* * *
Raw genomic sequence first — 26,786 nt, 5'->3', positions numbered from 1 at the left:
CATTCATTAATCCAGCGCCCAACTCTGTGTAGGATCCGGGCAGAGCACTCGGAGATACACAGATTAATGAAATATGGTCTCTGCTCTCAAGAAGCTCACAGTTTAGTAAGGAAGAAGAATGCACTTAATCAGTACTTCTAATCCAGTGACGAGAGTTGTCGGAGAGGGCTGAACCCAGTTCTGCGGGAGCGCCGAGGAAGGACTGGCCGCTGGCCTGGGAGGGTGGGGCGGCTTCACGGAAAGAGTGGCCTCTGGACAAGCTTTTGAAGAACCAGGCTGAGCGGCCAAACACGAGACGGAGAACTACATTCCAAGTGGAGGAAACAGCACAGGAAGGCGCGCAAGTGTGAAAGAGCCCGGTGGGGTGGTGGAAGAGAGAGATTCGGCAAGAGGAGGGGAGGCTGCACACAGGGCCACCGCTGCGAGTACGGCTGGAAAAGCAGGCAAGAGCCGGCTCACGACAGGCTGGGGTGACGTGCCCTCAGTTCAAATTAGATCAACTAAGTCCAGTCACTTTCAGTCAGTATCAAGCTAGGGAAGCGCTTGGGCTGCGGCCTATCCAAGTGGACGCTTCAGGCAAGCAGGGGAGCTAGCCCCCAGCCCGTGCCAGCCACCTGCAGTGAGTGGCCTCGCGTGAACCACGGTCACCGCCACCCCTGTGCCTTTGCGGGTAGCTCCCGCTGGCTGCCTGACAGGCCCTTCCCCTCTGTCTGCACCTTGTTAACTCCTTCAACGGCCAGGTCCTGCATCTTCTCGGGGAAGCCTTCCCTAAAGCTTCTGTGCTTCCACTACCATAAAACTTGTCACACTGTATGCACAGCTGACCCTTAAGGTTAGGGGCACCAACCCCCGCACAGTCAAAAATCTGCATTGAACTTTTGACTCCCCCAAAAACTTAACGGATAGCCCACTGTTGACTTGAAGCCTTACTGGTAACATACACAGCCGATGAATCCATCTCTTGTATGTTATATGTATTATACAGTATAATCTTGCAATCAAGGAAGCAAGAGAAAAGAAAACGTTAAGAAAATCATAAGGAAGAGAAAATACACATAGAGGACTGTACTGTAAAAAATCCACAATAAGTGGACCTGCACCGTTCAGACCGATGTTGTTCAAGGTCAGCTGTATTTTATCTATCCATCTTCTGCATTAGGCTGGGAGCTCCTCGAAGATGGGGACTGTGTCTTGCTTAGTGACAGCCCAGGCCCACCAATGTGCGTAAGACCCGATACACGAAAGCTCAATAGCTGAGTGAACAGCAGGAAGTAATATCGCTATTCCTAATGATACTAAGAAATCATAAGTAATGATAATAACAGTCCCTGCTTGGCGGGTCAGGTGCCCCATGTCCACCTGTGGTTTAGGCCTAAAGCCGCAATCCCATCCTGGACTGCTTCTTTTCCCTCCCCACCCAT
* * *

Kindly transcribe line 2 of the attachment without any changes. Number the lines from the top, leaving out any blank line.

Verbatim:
CATTCATTAATCCAGCGCCCAACTCTGTGTAGGATCCGGGCAGAGCACTCGGAGATACACAGATTAATGAAATATGGTCTCTGCTCTCAAGAAGCTCACAGTTTAGTAAGGAAGAAGAATGCACTTAATCAGTACTTCTAATCCAGTGACGAGAGTTGTCGGAGAGGGCTGAACCCAGTTCTGCGGGAGCGCCGAGGAAGGACTGGCCGCTGGCCTGGGAGGGTGGGGCGGCTTCACGGAAAGAGTGGCCTCTGGACAAGCTTTTGAAGAACCAGGCTGAGCGGCCAAACACGAGACGGAGAACTACATTCCAAGTGGAGGAAACAGCACAGGAAGGCGCGCAAGTGTGAAAGAGCCCGGTGGGGTGGTGGAAGAGAGAGATTCGGCAAGAGGAGGGGAGGCTGCACACAGGGCCACCGCTGCGAGTACGGCTGGAAAAGCAGGCAAGAGCCGGCTCACGACAGGCTGGGGTGACGTGCCCTCAGTTCAAATTAGATCAACTAAGTCCAGTCACTTTCAGTCAGTATCAAGCTAGGGAAGCGCTTGGGCTGCGGCCTATCCAAGTGGACGCTTCAGGCAAGCAGGGGAGCTAGCCCCCAGCCCGTGCCAGCCACCTGCAGTGAGTGGCCTCGCGTGAACCACGGTCACCGCCACCCCTGTGCCTTTGCGGGTAGCTCCCGCTGGCTGCCTGACAGGCCCTTCCCCTCTGTCTGCACCTTGTTAACTCCTTCAACGGCCAGGTCCTGCATCTTCTCGGGGAAGCCTTCCCTAAAGCTTCTGTGCTTCCACTACCATAAAACTTGTCACACTGTATGCACAGCTGACCCTTAAGGTTAGGGGCACCAACCCCCGCACAGTCAAAAATCTGCATTGAACTTTTGACTCCCCCAAAAACTTAACGGATAGCCCACTGTTGACTTGAAGCCTTACTGGTAACATACACAGCCGATGAATCCATCTCTTGTATGTTATATGTATTATACAGTATAATCTTGCAATCAAGGAAGCAAGAGAAAAGAAAACGTTAAGAAAATCATAAGGAAGAGAAAATACACATAGAGGACTGTACTGTAAAAAATCCACAATAAGTGGACCTGCACCGTTCAGACCGATGTTGTTCAAGGTCAGCTGTATTTTATCTATCCATCTTCTGCATTAGGCTGGGAGCTCCTCGAAGATGGGGACTGTGTCTTGCTTAGTGACAGCCCAGGCCCACCAATGTGCGTAAGACCCGATACACGAAAGCTCAATAGCTGAGTGAACAGCAGGAAGTAATATCGCTATTCCTAATGATACTAAGAAATCATAAGTAATGATAATAACAGTCCCTGCTTGGCGGGTCAGGTGCCCCATGTCCACCTGTGGTTTAGGCCTAAAGCCGCAATCCCATCCTGGACTGCTTCTTTTCCCTCCCCACCCAT